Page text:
How the mind-gut connection can lead to chronic abdominal pain in children
When a child has longstanding abdominal pain or gastrointestinal distress, with no clear physical cause, there is growing evidence that the symptoms could be caused by stress, anxiety or other mental health factors.
In recent years, medical researchers have confirmed that the enteric nervous system (ENS) plays a key role in digestive health. The ENS consists of more than 100 million nerve cells lining the gastrointestinal tract. These nerve cells “talk” (communicate) constantly to a person’s brain and vice versa.
The ENS’s primary job is to control digestion by regulating hormones and digestive action. But its communication with the brain also has a far-reaching impact on our health.
“In the past few years, scientists have found specific cells that communicate messages back and forth between the brain and the gut,” says Rina Sanghavi, M.D., Director of the Neurogastroenterology and GI Motility Program at Children’s Health℠, and Associate Professor at UT Southwestern. “But these are not messages that you're consciously aware of. Even if they do reach the brain on a conscious level, the brain will immediately send a message down to the gut that says, ‘Stop. Be quiet. I don't care. Just do your job.’”
Mind-Gut Signaling Can Have Far-Reaching Effects
The messaging and signaling between the brain and gut will inevitably affect both organs. This is true for children as well as adults.
“In children, think of it as constant static noise coming from their gut to the brain,” says Dr. Sanghavi. “If you add any kind of stress, such as ‘I’m so worried. I have an exam, and I think I'm not going to do well,’ this makes that static go to a radio volume of 10. That makes the brain release hormones that go into the gut.”
Some of these hormones speed up the intestine. Others slow down the intestine. This can create a mismatch that causes belly pain and other symptoms traditionally classified as irritable bowel syndrome (IBS).
That’s why the mind-gut connection should be considered as a potential factor in cases where IBS treatments do not show any benefit. Signs that the mind-gut connection might be driving GI distress include:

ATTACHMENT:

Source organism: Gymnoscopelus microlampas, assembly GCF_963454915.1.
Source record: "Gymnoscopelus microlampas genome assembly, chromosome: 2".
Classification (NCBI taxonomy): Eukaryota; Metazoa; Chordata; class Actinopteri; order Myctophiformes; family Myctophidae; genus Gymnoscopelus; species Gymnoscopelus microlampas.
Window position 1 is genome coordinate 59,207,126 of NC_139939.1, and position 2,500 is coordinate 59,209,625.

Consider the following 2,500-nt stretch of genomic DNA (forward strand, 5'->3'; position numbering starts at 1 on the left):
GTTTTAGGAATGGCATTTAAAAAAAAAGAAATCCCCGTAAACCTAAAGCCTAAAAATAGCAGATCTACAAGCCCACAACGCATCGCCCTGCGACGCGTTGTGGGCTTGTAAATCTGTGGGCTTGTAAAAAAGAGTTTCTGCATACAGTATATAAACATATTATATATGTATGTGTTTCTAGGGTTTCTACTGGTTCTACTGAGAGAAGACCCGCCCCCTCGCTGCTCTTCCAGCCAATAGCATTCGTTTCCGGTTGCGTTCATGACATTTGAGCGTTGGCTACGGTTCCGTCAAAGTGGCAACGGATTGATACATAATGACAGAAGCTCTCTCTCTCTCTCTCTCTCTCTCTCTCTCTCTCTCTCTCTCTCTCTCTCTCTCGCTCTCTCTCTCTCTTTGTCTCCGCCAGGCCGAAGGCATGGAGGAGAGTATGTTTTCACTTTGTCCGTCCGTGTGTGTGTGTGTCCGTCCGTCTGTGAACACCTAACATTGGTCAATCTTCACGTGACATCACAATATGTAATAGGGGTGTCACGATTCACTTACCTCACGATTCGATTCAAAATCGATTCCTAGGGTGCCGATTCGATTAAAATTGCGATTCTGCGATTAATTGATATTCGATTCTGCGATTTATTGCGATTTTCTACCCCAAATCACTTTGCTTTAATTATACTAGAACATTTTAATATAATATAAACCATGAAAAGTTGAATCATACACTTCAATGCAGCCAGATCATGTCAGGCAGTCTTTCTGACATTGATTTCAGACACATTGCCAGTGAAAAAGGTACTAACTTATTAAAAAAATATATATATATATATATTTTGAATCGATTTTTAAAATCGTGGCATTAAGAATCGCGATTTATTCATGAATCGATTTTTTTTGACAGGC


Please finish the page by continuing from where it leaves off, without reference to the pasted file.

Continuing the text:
Long-term abdominal pain and/or other GI problems with no apparent physical cause. “If a child says their pain has been going on for years, and it has been very, very intense, that gives us a clue that there may be something related to the mind-gut connection,” says Dr. Sanghavi. “It would be unheard of for intense abdominal pain to go on for years without resulting in a surgical emergency.”
Stomach problems in a young patient who also is stressed or angry. “We often see this in autistic children,” says Dr. Sanghavi. “They’ll get constipated, and that will make them angry and frustrated. Once you treat the constipation, their behavior often improves.”
Recent life changes that correspond to GI issues. If a child with abdominal pain or other GI issues has recently undergone a life change – a new school, the divorce of their parents, even something as seemingly minor as changing rooms in their house – that can trigger the gut. “Young people really have sensitive emotions,” says Dr. Sanghavi. “It’s not difficult to knock them off-balance.”
COVID-19 Stress and Abdominal Pain
COVID-19 is also creating a constellation of factors that can stress children and trigger GI issues. Maybe they have heard of children who have become ill, or grown-ups who have died. Perhaps they are puzzled by a parent’s new work-from-home routine, or anxious because a parent lost their job. It’s important to acknowledge that these mental stressors could manifest as GI symptoms.
“Be aware of what kind of personality the child has and try to specifically tease out what it is about COVID that the child is anxious about,” Dr. Sanghavi says. “Is it not being able to see their friends, or is it the fear of getting really sick? A lot of times it could be both, but you have to figure out which one is the dominant one, and then address that fear. Don’t minimize it.”
Another key thing to remember: It may not be direct stress from COVID-19 that causes issues. Changes in diet, a lack of physical activity, boredom – all these things can trigger constipation and other GI issues. It’s important to coach parents on this potential connection.
“They might be the ones telling their child, ’Oh, your abdominal pain isn’t real, it’s all in your head – don’t worry about it,’” Dr. Sanghavi says. “Then the child starts to think the pain in their stomach is all made up, and that adds even more stress. Pretty soon you have a vicious circle.”
Experts in Complex GI Diagnoses
If nothing seems to work, there are additional resources available to pediatricians. Children’s Health has some of the nation’s largest pediatric GI volumes, and can offer second and third opinions for children who have had longstanding abdominal pain and other problems
“We have a multidisciplinary clinic for children with longstanding abdominal pain where a team of physicians and psychologists who can really get down to the bottom of what’s causing the pain and can help children feel better,” Dr. Sanghavi says.
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